Speak up! The importance of assertiveness in the workplace29 Sep 2020
As a professional at any level of an organisation, it can sometimes be difficult to make sure your opinions are given full consideration. For some, it may simply be a matter of not being assertive enough in advocating for themselves.
As such, you need to realise that one of the most important skills in the workplace is knowing when to be assertive, but doing so without aggression. Being able to walk that line effectively also makes you a healthier, happier and more productive person. That, in turn, allows you to better manage stress and improve your self-esteem, confidence and mental health.
Whether you're an individual employee trying to give yourself more of a voice at work, or an HR director who sees the benefit of this skill for your entire workforce, the following tips will help you find success in fostering more assertive communication:
1) Think about your place at the office
For the most part, you probably know where you fit into your company's hierarchy and what that involvement means for your place in the decision-making process. GoodTherapy recommends that you should start examining this relationship to understand what you bring to the table, and what that value means for you. In reality, you may have more of a voice in your manager's mind than you think, and can use that to bring up issues or concerns you may have.
2) Know when you have a say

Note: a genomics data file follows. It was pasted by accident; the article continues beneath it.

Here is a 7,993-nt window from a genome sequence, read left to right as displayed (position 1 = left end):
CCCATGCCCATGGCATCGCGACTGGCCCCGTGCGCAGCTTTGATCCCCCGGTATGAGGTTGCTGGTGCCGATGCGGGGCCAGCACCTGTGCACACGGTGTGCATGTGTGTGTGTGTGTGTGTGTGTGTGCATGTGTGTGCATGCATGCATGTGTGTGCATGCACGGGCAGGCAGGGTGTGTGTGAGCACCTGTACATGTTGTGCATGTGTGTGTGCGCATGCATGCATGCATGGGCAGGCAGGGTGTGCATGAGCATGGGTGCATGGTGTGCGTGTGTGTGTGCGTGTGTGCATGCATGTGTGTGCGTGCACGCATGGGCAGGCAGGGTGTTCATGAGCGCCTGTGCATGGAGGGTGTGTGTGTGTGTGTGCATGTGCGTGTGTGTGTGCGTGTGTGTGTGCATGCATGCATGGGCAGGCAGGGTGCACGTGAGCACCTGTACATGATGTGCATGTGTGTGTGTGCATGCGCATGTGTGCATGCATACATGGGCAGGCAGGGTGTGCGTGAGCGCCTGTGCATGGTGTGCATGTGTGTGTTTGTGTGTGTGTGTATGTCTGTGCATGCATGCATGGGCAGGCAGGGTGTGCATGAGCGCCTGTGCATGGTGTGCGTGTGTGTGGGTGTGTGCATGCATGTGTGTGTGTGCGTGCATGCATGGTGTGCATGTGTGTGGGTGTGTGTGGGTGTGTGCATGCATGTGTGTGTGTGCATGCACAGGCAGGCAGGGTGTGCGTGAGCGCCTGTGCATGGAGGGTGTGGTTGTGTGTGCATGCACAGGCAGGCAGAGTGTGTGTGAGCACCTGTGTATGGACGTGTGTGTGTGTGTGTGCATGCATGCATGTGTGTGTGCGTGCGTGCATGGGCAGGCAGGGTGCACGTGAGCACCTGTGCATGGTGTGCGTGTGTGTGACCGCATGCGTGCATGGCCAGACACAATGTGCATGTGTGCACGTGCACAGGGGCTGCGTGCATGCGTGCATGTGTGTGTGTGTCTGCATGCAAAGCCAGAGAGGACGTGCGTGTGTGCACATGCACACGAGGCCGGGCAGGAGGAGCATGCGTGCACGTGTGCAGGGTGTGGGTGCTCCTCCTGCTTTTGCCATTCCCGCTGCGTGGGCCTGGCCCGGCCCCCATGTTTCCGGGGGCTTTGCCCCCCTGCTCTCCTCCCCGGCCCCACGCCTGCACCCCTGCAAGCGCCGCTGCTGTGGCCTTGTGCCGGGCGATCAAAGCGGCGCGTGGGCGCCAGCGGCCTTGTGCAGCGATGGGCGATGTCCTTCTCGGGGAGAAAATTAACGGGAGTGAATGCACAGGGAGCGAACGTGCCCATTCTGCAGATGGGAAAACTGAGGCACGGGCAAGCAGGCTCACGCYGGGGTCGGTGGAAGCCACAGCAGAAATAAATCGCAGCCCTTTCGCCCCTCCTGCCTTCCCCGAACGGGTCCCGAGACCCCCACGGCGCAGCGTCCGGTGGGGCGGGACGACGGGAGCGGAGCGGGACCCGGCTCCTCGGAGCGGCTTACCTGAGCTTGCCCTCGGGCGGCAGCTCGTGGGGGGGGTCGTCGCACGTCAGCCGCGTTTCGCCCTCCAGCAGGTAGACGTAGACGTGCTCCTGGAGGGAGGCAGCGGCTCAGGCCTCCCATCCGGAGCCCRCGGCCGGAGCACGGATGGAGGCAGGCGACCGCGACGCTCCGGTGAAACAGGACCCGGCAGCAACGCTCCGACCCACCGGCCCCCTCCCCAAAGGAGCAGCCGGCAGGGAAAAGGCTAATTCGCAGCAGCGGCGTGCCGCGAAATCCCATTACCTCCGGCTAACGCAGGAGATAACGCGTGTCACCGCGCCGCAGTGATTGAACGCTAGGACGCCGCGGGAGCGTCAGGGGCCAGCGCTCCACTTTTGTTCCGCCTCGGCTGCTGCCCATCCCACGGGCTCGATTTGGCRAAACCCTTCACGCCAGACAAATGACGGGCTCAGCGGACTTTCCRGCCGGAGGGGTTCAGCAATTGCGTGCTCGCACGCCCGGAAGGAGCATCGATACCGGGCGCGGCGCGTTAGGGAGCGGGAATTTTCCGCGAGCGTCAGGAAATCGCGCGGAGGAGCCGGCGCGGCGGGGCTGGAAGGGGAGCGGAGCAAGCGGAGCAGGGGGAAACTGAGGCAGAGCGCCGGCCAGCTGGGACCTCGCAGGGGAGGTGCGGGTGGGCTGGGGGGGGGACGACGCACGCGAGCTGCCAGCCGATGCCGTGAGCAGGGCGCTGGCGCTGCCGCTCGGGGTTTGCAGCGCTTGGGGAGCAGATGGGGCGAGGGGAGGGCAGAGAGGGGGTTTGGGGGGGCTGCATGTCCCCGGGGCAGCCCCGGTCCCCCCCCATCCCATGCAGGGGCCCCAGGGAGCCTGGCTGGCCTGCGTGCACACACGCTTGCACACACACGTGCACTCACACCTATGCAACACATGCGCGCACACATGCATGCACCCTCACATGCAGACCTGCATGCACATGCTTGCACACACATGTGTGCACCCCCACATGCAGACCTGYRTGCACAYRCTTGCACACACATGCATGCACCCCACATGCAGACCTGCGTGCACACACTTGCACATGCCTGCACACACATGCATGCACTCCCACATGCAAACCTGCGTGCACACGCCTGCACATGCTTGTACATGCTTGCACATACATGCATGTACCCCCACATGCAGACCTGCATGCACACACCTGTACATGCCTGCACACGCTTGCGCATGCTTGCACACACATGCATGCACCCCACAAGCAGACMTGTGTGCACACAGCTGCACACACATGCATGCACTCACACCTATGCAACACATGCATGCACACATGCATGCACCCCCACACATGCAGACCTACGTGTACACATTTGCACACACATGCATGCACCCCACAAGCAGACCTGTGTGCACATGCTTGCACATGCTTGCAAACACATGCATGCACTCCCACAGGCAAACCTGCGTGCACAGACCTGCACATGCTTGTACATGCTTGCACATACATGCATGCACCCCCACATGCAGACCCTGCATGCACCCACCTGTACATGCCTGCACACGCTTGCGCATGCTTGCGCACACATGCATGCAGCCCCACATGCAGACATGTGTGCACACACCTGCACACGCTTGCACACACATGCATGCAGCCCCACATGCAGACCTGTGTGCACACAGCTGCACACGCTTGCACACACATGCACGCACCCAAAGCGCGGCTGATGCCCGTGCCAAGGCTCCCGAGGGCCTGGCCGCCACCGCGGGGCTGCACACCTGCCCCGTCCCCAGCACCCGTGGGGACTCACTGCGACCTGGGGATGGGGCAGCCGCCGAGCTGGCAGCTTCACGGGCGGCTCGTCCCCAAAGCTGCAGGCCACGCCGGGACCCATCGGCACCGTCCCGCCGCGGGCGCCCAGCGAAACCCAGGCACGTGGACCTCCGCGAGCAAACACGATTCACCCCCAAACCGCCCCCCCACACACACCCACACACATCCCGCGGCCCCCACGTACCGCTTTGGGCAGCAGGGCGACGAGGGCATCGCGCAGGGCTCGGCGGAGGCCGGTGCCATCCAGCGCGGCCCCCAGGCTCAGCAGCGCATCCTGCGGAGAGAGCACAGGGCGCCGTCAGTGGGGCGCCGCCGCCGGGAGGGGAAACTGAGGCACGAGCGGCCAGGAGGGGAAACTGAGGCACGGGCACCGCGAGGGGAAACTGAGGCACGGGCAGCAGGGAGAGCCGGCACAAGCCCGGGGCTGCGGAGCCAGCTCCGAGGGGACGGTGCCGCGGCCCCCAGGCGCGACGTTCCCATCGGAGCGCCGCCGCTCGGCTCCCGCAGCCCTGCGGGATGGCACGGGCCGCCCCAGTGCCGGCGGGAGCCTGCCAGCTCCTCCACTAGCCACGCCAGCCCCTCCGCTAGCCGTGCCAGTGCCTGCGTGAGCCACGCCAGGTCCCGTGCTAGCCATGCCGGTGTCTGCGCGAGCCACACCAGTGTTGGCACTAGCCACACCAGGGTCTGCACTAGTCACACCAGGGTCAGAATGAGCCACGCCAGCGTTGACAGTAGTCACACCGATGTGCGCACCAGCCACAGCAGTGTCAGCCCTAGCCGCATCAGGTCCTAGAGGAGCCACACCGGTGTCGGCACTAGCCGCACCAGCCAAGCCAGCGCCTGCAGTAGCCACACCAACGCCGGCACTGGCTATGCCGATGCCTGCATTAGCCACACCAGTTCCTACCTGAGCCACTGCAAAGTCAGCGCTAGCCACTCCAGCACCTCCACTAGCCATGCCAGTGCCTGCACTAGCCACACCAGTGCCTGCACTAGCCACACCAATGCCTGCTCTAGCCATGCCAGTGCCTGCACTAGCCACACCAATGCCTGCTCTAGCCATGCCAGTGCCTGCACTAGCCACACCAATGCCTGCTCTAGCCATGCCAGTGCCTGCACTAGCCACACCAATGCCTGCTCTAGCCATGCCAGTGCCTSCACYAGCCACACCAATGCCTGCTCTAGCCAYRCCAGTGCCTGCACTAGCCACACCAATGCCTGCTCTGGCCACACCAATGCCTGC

Along similar lines, it's important to know what your value is relative to a given situation. If you're expressing yourself about your role — such as if you want to get a promotion or raise, or simply take on more work to demonstrate value — doing so at a time when your manager might consider it inappropriate might not be the best idea. Instead, it's smarter to wait for your moment and weigh in when you are more certain you will be heard.
3) Build a consensus
If what you want to express your opinion about is not strictly pertinent to you, but rather your whole team, it becomes easier to be assertive as a group, The Muse advises. This kind of collective action will almost certainly carry more weight with a manager, and it can start with a simple, low-stakes conversation with a co-worker, rather than directly with your boss.
4) Don't make hard and fast demands
Being assertive is great. Being aggressive is not. Again, it's a slight distinction, but you need to know when you're going to be seen as "crossing a line." It's better to offer flexible solutions to things you perceive as problems, thinking up a number of options (either by yourself or with team members) so that you don't just highlight a problem and ask leadership to figure it out. A little bit of preparation and perhaps some practice for your pitch will go a long way toward making sure you're not only heard, but that your suggestions actually carry more weight.
5) Avoid hedging
Finally, when it comes to being assertive, it's important to use stronger language than might seem natural. Fast Company notes that phrases like, "sort of" or "somewhat" can take the edge off the urgency of your intended message. If you think something is a problem, you will come off as being much more confident if you say it's definitely a problem, rather than making it sound like something your organisation would be fine to continue.
For more help in fostering assertiveness and generally becoming a more productive member of a high-performing team, check out ICML's course offering on the subject and get in touch with us today to learn more. Whether you're already a team leader or you just want to play a bigger role in decision-making